Radeon team talks Vulkan, VR and more in Reddit AMA

Yesterday, members of AMD's Radeon Technologies Group fielded questions from the public in a Reddit AMA. If you're hoping for details on the upcoming Polaris GPUs, prepare for disappointment. Aside from promising to come back later this year for another round of questions, Team Red kept a lid on those products. The company did provide a fair bit of detail with the questions it could answer, though.

As PC Perspective points out, AMD says it'll soon add support for exclusive full-screen mode to its driver for DirectX 12 titles. That API feature, called DirectFlip or FlipEx, apparently wasn't present in the most current version of the company's Radeon drivers. PCPer had surmised that the lack of FlipEx support was part of the reason behind the strange performance characteristics of Ashes of the Singularity's latest benchmark, so it's good to know that some of the performance issues for that game will be resolved.

Many users asked about graphics APIs past and present. Even though Mantle moved in a different direction than originally intended, and even left the house to become Vulkan, AMD remembers Mantle fondly. It thinks that Mantle influenced Microsoft to speed up work with DirectX 12, and AMD has been pleased with how DirectX 12 is working out. As AMD said, "We've lead in performance on every DX12 app/test so far."

AMD is also excited about Vulkan. When asked about the performance increase users might see when moving to the new API, the company's spokesperson said, "it could be total BS when all is said and done: but I think 7-15% in GPU-bound scenarios, and up to 25% in scenarios where the game is binding the CPU." AMD sees benefits for both low-end and high-end computers, as Vulkan is "designed to eliminate CPU binding on modest CPUs, and then expand performance on powerful CPUs."

Another user asked about developments in the LiquidVR SDK. One feature that AMD is very interested in is Affinity Multi-GPU, which devotes a separate GPU to each of a user's eyes. Unsurprisingly, the company thinks this is the path to the best possible VR experience. AMD notes that the SteamVR Performance test already makes use of this technology.

Finally, AMD dug into a hardware question about interposers. It said, "High-performance silicon interposers permit for the integration of different process nodes, different process optimizations, different materials (optics vs. metals) or even very different IC types (logic vs. storage) all on a common fabric that transports data at the speed of a single integrated chip." AMD  thinks that interposers could be particularly helpful as the company continues "to collapse more and more performance and functionality into a common chip, like we did with Fiji and the GPU+RAM."

While the AMA is no longer active, it does offer interesting information on other isssues, like a future Linux driver, asynchronous compute, and FreeSync. If you haven't yet gotten your fill of AMD news, take a look.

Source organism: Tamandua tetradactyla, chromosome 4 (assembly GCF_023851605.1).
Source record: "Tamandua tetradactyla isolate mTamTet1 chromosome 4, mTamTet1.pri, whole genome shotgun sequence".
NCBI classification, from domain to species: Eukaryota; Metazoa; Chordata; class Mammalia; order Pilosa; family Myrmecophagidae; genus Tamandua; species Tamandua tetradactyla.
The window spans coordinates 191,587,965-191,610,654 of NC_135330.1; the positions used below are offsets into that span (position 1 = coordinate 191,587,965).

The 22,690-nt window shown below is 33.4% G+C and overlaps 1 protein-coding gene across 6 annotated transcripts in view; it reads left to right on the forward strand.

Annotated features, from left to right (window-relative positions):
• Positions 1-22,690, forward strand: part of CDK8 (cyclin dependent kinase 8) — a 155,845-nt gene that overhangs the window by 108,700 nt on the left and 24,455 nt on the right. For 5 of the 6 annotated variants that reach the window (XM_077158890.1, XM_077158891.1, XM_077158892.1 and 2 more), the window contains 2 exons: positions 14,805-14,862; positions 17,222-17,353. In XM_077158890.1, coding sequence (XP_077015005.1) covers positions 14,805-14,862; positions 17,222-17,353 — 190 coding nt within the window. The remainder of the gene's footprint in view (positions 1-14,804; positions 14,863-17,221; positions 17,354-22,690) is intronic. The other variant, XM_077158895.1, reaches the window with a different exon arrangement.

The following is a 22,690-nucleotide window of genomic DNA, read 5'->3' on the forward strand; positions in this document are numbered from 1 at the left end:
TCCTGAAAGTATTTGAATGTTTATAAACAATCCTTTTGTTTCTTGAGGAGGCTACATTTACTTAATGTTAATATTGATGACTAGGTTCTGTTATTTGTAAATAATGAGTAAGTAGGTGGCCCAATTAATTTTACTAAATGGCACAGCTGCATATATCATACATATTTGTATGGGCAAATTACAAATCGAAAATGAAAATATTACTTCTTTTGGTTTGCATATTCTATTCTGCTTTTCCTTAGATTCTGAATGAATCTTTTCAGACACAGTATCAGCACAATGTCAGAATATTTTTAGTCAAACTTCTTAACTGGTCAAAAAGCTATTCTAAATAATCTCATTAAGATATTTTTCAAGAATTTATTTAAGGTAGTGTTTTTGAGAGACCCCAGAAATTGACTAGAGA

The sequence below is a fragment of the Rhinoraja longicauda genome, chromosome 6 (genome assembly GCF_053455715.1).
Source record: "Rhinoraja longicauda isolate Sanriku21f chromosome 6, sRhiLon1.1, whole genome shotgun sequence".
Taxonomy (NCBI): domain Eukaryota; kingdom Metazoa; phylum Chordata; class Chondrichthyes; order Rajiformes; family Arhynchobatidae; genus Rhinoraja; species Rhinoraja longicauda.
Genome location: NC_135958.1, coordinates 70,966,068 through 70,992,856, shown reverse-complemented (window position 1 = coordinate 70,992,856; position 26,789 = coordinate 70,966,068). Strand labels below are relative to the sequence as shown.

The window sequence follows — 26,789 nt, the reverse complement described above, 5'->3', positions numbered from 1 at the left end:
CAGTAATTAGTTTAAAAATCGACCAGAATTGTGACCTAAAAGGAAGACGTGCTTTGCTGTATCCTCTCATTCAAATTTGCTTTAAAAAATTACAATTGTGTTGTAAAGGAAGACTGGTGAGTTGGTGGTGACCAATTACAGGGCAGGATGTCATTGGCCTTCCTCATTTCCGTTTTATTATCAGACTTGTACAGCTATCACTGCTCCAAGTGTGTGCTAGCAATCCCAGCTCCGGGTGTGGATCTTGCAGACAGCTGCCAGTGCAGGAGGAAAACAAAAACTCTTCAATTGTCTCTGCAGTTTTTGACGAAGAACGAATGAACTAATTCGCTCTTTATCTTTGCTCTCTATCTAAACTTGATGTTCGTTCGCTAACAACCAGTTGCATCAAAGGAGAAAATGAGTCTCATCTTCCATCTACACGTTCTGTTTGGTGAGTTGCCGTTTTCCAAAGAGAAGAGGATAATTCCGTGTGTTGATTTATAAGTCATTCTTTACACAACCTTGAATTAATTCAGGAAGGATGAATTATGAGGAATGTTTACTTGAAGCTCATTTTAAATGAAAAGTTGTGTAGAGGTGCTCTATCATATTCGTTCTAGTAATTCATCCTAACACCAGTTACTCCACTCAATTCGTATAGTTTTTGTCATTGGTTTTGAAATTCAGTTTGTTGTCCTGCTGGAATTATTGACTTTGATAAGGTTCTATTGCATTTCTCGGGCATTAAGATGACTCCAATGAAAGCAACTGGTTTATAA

Comments closed
    • tipoo
    • 4 years ago

    Scott Wasson question and answer (not by him) !

    [url<]https://www.reddit.com/r/Amd/comments/48e8rl/radeon_technologies_group_qa_is_happening_here_on/d0nozx7?context=3[/url<]

    • tipoo
    • 4 years ago

    .

    • deruberhanyok
    • 4 years ago

    [i<]When asked about the performance increase users might see when moving to the new API, the company's spokesperson said, "it could be total BS when all is said and done: but I think 7-15% in GPU-bound scenarios, and up to 25% in scenarios where the game is binding the CPU."[/i<] I'm impressed with the bluntness of this reply.

      • chuckula
      • 4 years ago

      The same thing goes for DX12 and any “low level” API really.
      There are situations where they can certainly perform better in existing applications, but unless the existing application is written in a horribly inefficient manner to begin with, you aren’t going to get miracles out of the same piece of GPU hardware.

        • robliz2Q
        • 4 years ago

        It’s always the same, you remove 1 bottleneck and now discover another one, at a somewhat greater throughput level.

        Existing applications, haven’t been written with the async multi-threaded dispatch in mind, this will open up future possibilities, and with the death of Dennard scaling, going wider and more parallel will become more & more important.

    • DrDominodog51
    • 4 years ago

    Polaris is going to be made on the 14 nm GF(Samsung) process according to [url=https://www.reddit.com/r/Amd/comments/48e8rl/radeon_technologies_group_qa_is_happening_here_on/d0mag39<]here.[/url<]

    • ronch
    • 4 years ago

    At this point I doubt many people are still eager to shoot them questions and hope to get any real information.

      • tipoo
      • 4 years ago

      I actually liked it. They avoided Polaris questions, but they did give pretty good answers to all the Vulkan/DX12 stuff and a few other topics.

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